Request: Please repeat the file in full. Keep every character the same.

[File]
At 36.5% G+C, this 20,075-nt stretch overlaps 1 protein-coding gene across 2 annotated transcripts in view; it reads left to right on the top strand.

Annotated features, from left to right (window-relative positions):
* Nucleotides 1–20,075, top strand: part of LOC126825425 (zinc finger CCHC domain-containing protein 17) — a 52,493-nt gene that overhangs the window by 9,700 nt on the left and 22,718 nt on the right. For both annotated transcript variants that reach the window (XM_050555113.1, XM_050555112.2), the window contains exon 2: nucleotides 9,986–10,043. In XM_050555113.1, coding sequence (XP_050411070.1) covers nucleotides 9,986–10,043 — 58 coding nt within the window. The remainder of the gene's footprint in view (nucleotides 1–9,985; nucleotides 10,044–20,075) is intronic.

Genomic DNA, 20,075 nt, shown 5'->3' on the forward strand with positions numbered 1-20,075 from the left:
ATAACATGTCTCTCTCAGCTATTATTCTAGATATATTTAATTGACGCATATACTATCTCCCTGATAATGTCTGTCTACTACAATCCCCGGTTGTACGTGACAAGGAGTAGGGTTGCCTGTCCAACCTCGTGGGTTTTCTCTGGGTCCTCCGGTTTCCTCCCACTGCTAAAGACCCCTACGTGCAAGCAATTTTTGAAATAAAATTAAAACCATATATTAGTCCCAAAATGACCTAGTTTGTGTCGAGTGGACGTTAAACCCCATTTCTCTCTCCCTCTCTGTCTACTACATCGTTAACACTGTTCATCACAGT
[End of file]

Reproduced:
At 36.5% G+C, this 20,075-nt stretch overlaps 1 protein-coding gene across 2 annotated transcripts in view; it reads left to right on the top strand.

Annotated features, from left to right (window-relative positions):
* Nucleotides 1–20,075, top strand: part of LOC126825425 (zinc finger CCHC domain-containing protein 17) — a 52,493-nt gene that overhangs the window by 9,700 nt on the left and 22,718 nt on the right. For both annotated transcript variants that reach the window (XM_050555113.1, XM_050555112.2), the window contains exon 2: nucleotides 9,986–10,043. In XM_050555113.1, coding sequence (XP_050411070.1) covers nucleotides 9,986–10,043 — 58 coding nt within the window. The remainder of the gene's footprint in view (nucleotides 1–9,985; nucleotides 10,044–20,075) is intronic.

Genomic DNA, 20,075 nt, shown 5'->3' on the forward strand with positions numbered 1-20,075 from the left:
ATAACATGTCTCTCTCAGCTATTATTCTAGATATATTTAATTGACGCATATACTATCTCCCTGATAATGTCTGTCTACTACAATCCCCGGTTGTACGTGACAAGGAGTAGGGTTGCCTGTCCAACCTCGTGGGTTTTCTCTGGGTCCTCCGGTTTCCTCCCACTGCTAAAGACCCCTACGTGCAAGCAATTTTTGAAATAAAATTAAAACCATATATTAGTCCCAAAATGACCTAGTTTGTGTCGAGTGGACGTTAAACCCCATTTCTCTCTCCCTCTCTGTCTACTACATCGTTAACACTGTTCATCACAGT